Of the approximately one hundred early modern French women writers whose works we know, over 10 percent published translations of ancient or modern vernacular texts, either in manuscript or printed editions. […] Although they were excluded from the colleges, universities, and academies, where translation was a standard part of the curriculum, the works of these women translators reflect the various approaches to translation current in Renaissance France. Such women writers as Anne de Graville, Marie de Cotteblanche, Claudine Scève, Anne de Marquets, Marguerite de Cambis, and Marie de Romieu translated popular Italian and English works into French.

Post brought to you by my ongoing irritation with showrunners and audiences alike who persistently claim that the only jobs available to Women In The Past were “wife”, “domestic servant” or “fallen woman”. Not every “Past” is set in the Jane Austen pastoral English province or Dickensian Victorian London.

Post dedicated to Marie de Gournay (1565–1645), professional writer in Paris, moral philosopher, polemicist for the equality of women, novelist, philologist, and husbandless all her life.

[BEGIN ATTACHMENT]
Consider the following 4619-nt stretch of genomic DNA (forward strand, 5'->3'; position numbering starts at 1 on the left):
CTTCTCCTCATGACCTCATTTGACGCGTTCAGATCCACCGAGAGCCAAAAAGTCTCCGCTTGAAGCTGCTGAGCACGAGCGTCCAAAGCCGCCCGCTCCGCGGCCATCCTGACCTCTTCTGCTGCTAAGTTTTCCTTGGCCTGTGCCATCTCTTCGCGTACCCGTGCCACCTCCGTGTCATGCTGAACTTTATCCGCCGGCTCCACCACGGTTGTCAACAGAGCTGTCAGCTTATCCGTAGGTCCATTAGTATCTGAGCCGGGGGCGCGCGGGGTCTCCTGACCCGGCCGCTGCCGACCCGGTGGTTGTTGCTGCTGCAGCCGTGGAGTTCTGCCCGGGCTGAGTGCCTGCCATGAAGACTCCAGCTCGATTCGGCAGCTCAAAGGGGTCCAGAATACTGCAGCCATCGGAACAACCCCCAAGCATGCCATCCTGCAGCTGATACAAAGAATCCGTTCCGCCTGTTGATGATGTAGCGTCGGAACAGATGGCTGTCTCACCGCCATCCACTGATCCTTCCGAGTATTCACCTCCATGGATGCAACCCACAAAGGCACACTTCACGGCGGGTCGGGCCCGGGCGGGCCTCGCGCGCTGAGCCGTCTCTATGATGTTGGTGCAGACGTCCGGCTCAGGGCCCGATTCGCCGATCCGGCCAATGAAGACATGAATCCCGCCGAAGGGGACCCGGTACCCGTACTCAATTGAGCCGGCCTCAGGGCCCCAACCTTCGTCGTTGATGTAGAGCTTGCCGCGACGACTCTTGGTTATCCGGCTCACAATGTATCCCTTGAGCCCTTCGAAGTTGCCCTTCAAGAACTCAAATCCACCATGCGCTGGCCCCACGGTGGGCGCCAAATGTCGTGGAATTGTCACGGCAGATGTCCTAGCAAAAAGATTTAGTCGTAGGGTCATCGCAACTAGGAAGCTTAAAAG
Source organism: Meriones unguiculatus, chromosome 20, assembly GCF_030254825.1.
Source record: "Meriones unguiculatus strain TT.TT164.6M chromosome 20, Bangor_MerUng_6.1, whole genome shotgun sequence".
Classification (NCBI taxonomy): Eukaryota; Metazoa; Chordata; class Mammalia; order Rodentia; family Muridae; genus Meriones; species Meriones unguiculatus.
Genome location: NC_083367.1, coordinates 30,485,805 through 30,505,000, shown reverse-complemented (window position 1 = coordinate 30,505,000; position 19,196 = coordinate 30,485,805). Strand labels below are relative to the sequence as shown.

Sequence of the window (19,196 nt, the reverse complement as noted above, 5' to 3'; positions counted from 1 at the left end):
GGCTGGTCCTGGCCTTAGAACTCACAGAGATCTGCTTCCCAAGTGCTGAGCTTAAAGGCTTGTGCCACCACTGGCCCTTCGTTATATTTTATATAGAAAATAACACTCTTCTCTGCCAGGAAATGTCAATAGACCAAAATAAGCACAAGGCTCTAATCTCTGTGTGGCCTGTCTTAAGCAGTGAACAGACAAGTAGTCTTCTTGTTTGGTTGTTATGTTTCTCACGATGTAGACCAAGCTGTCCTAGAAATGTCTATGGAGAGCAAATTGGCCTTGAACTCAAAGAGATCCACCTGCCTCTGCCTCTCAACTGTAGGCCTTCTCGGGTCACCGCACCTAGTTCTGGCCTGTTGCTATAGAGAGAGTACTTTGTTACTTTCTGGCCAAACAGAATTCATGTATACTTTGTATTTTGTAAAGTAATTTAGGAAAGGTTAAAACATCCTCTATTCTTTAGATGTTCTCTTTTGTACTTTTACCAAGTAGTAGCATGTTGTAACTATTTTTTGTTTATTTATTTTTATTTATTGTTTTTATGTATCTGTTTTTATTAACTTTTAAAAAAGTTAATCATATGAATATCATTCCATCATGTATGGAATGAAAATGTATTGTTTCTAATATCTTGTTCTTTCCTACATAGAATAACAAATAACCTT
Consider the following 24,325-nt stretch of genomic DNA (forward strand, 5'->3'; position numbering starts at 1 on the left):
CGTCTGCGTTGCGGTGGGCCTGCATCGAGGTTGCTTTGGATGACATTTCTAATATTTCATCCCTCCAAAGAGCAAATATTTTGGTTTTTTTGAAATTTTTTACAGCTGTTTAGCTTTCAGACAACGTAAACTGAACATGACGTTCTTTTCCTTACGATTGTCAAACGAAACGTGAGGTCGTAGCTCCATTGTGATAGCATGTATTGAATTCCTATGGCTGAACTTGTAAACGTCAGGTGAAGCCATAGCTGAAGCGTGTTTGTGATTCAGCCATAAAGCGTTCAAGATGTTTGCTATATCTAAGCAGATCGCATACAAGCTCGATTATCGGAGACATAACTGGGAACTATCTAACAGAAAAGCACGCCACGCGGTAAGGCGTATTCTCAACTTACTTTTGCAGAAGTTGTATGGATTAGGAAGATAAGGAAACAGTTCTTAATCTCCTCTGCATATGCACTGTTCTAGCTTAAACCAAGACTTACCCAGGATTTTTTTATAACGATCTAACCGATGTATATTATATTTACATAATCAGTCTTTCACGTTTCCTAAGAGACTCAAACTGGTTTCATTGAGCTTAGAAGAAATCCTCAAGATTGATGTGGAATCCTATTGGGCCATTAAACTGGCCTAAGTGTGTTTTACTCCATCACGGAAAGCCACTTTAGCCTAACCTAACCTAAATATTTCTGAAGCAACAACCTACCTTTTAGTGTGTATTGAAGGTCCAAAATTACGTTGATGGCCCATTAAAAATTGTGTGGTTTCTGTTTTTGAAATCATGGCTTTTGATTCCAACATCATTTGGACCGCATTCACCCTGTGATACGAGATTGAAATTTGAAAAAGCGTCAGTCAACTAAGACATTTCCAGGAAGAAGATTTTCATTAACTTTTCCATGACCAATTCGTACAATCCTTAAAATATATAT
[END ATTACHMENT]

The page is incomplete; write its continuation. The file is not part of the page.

GOD people always attack viet nail salon workers for speaking in viet because apparently if they’re not speaking english they must be talking shit!!! even though most of these nail salon workers are immigrants that barely speak english but are working 7 days a week to support their families!! and then when they do speak english people mock them for not being 100% fluent lmao. nail salon workers are always disrespected and if they’re talking shit about you (even though they’re probably not) you deserve it.


Hugues Merle - Mary Magdalene in the Cave [1868] by Gandalf
Via Flickr:
The French academic painter Hugues Merle gained acclaim during his lifetime for his idealised depictions of family life and of historical and religious subjects. He was often associated with his friend and rival, William-Adolphe Bouguereau; in fact, their shared dealer, Paul Durand-Ruel, urged Bouguereau to add to his pictorial repertoire Merle’s interpretation of familial love, which had defined his most successful Salon entries during the 1840s through the 1960s. Whether imaging modern-day Madonnas with children, Susanna at her bath, or, as here, Mary Magdelene, Merle favoured emotion-filled, often seductive, facial expressions and languid bodies to connote drama and pathos. Indeed, his Mary Magdelene emerges as the enraptured captive of Christ’s love. 

 [Heritage Auctions - Oil on canvas, 45.1 x 59.7 cm]